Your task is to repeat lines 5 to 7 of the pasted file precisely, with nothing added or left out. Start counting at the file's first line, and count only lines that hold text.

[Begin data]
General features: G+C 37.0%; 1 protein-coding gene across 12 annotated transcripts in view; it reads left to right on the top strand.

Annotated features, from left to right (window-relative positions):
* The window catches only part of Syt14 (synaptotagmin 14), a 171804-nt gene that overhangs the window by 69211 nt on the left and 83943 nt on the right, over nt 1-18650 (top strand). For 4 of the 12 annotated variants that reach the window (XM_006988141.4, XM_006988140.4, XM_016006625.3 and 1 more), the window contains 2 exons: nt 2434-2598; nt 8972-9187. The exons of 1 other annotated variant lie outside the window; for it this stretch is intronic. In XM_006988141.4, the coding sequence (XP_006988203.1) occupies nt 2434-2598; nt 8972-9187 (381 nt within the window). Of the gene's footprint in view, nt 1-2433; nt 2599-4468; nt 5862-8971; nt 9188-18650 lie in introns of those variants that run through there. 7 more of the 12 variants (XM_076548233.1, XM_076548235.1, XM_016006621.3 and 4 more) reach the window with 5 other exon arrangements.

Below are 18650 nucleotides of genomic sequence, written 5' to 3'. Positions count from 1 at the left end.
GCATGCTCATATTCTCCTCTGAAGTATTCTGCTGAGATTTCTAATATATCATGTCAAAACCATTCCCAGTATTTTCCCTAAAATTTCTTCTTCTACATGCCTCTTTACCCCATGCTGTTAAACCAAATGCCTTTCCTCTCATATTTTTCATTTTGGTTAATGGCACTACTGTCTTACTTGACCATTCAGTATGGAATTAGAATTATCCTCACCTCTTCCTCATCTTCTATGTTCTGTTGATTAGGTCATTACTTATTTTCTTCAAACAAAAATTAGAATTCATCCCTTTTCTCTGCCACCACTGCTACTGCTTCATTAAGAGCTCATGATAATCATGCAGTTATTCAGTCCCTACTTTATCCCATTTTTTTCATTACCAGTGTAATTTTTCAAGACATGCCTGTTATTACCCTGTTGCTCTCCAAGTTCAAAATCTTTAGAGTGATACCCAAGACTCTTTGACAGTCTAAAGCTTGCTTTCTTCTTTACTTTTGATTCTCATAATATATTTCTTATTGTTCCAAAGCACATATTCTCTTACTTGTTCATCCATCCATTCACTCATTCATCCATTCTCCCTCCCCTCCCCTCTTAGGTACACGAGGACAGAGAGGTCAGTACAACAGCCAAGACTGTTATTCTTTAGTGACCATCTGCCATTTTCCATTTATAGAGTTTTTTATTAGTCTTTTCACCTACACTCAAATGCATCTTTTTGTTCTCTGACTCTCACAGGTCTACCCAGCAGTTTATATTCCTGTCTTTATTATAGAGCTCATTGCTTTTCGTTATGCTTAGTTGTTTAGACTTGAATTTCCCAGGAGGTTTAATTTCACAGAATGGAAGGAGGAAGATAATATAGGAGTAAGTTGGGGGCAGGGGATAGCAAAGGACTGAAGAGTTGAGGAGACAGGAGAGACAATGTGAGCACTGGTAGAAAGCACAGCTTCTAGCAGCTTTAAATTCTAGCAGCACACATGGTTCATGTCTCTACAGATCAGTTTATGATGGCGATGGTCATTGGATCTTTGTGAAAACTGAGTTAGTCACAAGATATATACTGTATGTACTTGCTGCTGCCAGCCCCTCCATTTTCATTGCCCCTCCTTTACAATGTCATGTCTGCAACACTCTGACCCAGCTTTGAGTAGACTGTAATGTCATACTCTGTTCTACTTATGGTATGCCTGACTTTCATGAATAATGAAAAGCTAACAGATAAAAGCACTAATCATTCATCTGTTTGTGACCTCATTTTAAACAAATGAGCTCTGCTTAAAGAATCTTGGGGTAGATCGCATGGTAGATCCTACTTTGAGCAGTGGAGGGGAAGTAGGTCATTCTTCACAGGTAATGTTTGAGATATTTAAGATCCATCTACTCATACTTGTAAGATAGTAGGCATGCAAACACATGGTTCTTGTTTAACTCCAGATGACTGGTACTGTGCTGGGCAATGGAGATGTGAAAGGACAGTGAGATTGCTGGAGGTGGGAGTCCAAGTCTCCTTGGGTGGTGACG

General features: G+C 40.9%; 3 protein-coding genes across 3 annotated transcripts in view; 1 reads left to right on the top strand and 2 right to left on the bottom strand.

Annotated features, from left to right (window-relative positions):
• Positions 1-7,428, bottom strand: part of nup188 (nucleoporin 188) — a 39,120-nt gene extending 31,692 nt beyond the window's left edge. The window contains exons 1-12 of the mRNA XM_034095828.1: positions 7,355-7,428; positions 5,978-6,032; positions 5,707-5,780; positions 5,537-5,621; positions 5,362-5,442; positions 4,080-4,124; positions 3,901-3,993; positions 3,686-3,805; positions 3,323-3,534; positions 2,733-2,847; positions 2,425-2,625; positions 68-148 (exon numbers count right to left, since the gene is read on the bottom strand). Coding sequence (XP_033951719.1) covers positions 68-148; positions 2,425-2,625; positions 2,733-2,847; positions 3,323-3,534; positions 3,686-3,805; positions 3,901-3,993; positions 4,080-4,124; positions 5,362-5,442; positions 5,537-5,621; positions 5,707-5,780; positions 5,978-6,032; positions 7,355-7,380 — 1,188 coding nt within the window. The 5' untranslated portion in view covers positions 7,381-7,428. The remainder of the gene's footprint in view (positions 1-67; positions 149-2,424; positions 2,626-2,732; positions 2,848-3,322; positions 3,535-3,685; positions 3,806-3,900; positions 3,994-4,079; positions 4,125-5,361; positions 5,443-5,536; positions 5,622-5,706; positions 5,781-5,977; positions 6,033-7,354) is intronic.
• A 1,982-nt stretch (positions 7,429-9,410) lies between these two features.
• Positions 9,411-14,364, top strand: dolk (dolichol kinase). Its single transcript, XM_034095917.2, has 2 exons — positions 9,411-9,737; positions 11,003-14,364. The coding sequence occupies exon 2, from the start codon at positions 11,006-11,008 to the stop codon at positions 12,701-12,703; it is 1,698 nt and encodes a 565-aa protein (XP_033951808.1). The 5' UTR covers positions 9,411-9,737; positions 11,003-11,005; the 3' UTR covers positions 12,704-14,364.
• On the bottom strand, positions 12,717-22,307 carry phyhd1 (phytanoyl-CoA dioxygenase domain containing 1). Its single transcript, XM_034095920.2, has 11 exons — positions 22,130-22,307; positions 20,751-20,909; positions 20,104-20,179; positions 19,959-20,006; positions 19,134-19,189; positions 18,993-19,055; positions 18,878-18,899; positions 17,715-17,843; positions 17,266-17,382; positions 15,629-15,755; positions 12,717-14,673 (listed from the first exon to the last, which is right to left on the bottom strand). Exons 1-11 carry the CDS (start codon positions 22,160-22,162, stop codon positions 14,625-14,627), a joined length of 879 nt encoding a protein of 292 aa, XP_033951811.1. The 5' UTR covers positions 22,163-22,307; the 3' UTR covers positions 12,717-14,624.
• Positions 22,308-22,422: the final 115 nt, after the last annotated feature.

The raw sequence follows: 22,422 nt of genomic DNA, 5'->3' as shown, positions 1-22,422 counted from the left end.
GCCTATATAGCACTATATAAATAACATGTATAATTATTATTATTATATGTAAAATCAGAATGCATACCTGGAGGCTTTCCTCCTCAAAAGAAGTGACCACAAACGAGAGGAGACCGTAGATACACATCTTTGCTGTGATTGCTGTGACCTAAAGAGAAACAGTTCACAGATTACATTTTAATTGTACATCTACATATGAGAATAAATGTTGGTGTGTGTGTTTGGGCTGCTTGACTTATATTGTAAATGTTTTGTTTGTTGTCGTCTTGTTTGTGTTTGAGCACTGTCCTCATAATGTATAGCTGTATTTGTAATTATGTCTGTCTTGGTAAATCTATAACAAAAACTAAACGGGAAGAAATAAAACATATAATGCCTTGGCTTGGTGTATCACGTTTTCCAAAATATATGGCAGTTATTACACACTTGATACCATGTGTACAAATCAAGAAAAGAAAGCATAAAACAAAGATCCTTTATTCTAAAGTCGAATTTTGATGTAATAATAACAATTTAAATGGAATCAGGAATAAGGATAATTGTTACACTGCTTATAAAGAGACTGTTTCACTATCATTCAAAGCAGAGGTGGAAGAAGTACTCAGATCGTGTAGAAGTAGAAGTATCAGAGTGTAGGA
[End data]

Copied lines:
GCATGCTCATATTCTCCTCTGAAGTATTCTGCTGAGATTTCTAATATATCATGTCAAAACCATTCCCAGTATTTTCCCTAAAATTTCTTCTTCTACATGCCTCTTTACCCCATGCTGTTAAACCAAATGCCTTTCCTCTCATATTTTTCATTTTGGTTAATGGCACTACTGTCTTACTTGACCATTCAGTATGGAATTAGAATTATCCTCACCTCTTCCTCATCTTCTATGTTCTGTTGATTAGGTCATTACTTATTTTCTTCAAACAAAAATTAGAATTCATCCCTTTTCTCTGCCACCACTGCTACTGCTTCATTAAGAGCTCATGATAATCATGCAGTTATTCAGTCCCTACTTTATCCCATTTTTTTCATTACCAGTGTAATTTTTCAAGACATGCCTGTTATTACCCTGTTGCTCTCCAAGTTCAAAATCTTTAGAGTGATACCCAAGACTCTTTGACAGTCTAAAGCTTGCTTTCTTCTTTACTTTTGATTCTCATAATATATTTCTTATTGTTCCAAAGCACATATTCTCTTACTTGTTCATCCATCCATTCACTCATTCATCCATTCTCCCTCCCCTCCCCTCTTAGGTACACGAGGACAGAGAGGTCAGTACAACAGCCAAGACTGTTATTCTTTAGTGACCATCTGCCATTTTCCATTTATAGAGTTTTTTATTAGTCTTTTCACCTACACTCAAATGCATCTTTTTGTTCTCTGACTCTCACAGGTCTACCCAGCAGTTTATATTCCTGTCTTTATTATAGAGCTCATTGCTTTTCGTTATGCTTAGTTGTTTAGACTTGAATTTCCCAGGAGGTTTAATTTCACAGAATGGAAGGAGGAAGATAATATAGGAGTAAGTTGGGGGCAGGGGATAGCAAAGGACTGAAGAGTTGAGGAGACAGGAGAGACAATGTGAGCACTGGTAGAAAGCACAGCTTCTAGCAGCTTTAAATTCTAGCAGCACACATGGTTCATGTCTCTACAGATCAGTTTATGATGGCGATGGTCATTGGATCTTTGTGAAAACTGAGTTAGTCACAAGATATATACTGTATGTACTTGCTGCTGCCAGCCCCTCCATTTTCATTGCCCCTCCTTTACAATGTCATGTCTGCAACACTCTGACCCAGCTTTGAGTAGACTGTAATGTCATACTCTGTTCTACTTATGGTATGCCTGACTTTCATGAATAATGAAAAGCTAACAGATAAAAGCACTAATCATTCATCTGTTTGTGACCTCATTTTAAACAAATGAGCTCTGCTTAAAGAATCTTGGGGTAGATCGCATGGTAGATCCTACTTTGAGCAGTGGAGGGGAAGTAGGTCATTCTTCACAGGTAATGTTTGAGATATTTAAGATCCATCTACTCATACTTGTAAGATAGTAGGCATGCAAACACATGGTTCTTGTTTAACTCCAGATGACTGGTACTGTGCTGGGCAATGGAGATGTGAAAGGACAGTGAGATTGCTGGAGGTGGGAGTCCAAGTCTCCTTGGGTGGTGACG

General features: G+C 40.9%; 3 protein-coding genes across 3 annotated transcripts in view; 1 reads left to right on the top strand and 2 right to left on the bottom strand.

Annotated features, from left to right (window-relative positions):